Light disrupts sleep by halting melatonin production, but the blue light emitted from electronics is particularly disruptive to sleep.
Sleeping With Your Cell Phone
Electromagnetic fields (EMFs) emitted from mobile phones delays your ability to reach the deeper stages of sleep. It’s also suspected of causing brain cancer. One survey found that 44% of those who sleep near their cell phone, check for messages in the middle of the night! If your cell phone is this tempting, move it out of your bedroom.
Using Your iPad
Two hours of iPad use before you go to bed can reduce your melatonin levels by 22%. iPad use is even worse than watching a big screen TV or looking at a computer monitor because they emit shorter wavelength radiation and are held closer to the eyes.
Sleeping Well: Sometimes It’s a Choice
So how did you do? How many of these sleep disruptive activities are you guilty of?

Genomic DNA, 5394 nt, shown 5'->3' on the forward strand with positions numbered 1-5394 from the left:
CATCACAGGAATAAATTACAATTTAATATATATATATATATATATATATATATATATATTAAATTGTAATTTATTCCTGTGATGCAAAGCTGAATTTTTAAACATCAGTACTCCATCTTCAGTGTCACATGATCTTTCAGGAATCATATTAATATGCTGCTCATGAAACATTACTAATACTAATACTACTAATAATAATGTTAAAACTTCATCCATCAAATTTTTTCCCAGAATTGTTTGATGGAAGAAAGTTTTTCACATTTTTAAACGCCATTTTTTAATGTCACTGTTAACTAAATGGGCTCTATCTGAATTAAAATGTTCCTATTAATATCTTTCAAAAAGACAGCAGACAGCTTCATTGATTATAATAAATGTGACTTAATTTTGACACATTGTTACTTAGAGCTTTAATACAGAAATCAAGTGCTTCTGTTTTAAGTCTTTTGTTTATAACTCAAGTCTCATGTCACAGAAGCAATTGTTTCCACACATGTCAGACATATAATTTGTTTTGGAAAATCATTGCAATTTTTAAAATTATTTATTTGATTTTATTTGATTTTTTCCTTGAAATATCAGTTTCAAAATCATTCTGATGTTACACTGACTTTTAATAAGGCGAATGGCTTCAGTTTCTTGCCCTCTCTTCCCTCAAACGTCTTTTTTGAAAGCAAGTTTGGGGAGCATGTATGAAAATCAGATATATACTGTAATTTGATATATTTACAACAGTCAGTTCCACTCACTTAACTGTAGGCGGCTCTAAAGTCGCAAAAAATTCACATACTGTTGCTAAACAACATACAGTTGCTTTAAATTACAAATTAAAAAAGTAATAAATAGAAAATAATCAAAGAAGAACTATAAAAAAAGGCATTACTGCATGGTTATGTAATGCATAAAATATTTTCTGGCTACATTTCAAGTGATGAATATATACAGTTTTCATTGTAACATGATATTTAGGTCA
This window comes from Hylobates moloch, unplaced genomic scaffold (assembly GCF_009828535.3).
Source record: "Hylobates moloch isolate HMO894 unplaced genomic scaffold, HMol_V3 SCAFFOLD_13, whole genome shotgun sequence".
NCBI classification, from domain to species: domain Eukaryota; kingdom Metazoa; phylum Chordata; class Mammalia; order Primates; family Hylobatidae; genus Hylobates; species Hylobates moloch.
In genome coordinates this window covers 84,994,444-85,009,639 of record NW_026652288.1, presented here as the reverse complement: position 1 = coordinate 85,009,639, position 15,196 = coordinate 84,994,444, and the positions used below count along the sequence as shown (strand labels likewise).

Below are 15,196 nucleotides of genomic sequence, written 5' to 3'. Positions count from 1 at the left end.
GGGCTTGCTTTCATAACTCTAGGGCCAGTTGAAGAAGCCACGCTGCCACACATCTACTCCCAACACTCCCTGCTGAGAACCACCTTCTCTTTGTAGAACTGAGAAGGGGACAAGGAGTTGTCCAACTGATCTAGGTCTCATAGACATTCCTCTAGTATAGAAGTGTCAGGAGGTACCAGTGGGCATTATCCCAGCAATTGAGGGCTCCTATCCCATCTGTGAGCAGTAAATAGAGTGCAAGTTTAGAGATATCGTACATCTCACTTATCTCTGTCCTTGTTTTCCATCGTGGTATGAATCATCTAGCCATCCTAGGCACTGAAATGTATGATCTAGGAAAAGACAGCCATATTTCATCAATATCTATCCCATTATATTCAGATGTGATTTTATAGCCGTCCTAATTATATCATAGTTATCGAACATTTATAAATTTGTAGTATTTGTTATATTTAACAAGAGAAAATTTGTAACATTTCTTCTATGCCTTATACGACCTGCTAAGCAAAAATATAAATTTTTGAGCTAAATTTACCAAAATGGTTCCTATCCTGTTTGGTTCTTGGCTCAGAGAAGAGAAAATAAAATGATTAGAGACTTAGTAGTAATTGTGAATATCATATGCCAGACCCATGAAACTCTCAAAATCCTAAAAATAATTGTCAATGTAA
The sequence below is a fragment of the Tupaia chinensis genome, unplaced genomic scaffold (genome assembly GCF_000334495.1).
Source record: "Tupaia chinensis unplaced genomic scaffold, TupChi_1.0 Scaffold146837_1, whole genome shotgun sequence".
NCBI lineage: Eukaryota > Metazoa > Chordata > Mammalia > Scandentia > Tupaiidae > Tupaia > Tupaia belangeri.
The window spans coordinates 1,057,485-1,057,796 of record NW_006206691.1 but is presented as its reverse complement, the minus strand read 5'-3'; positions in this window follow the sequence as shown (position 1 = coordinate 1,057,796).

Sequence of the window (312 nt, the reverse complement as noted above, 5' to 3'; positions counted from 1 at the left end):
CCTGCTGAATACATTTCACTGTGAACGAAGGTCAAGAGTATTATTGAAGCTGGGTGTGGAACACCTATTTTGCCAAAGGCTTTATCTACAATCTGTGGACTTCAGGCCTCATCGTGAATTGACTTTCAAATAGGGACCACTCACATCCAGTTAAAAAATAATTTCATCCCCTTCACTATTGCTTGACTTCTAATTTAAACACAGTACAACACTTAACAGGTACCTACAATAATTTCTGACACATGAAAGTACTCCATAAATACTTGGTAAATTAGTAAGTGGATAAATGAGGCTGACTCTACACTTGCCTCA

Before you say “I just can’t sleep no matter what I do“, make sure you aren’t making any of these common sleep mistakes!
Previous articles by Deane:
- Don’t Let These 10 Common Brain Myths Hold You Back
- 5 Ways to Tame Springtime Allergies Naturally
- Protect Your Brain and Bones with Strength Training
- Beat Brain Fog: Know the Causes, Symptoms and Solutions
- 5 Common Food Additives That Are Toxic to Your Brain
- Coconut Oil Cures Alzheimer’s Disease: Truth or Wishful Thinking?
- 6 Common Habits that Rob You of Essential Brain Vitamins
- The ABCs of Vitamins for Memory and Brain Health
- The Toll Being Overweight Takes On Your Brain
- Work Smarter, Not Harder: Everyday Memory Improvement Tips
- Eat Your Way Smart With a Brain Food Diet
About the author:
Deane Alban holds a bachelor’s degree in biology and has taught and written on a wide variety of natural health topics for over 20 years. Her current focus is helping people overcome brain fog, “senior moments”, and other signs of mental decline now, and preventing Alzheimer’s and dementia in the future.
The human brain is designed to last a lifetime, but modern life takes a greater toll on the brain than most people realize. Deane teaches the best ways to keep your brain healthy and stay mentally sharp for life at her website BeBrainFit.com.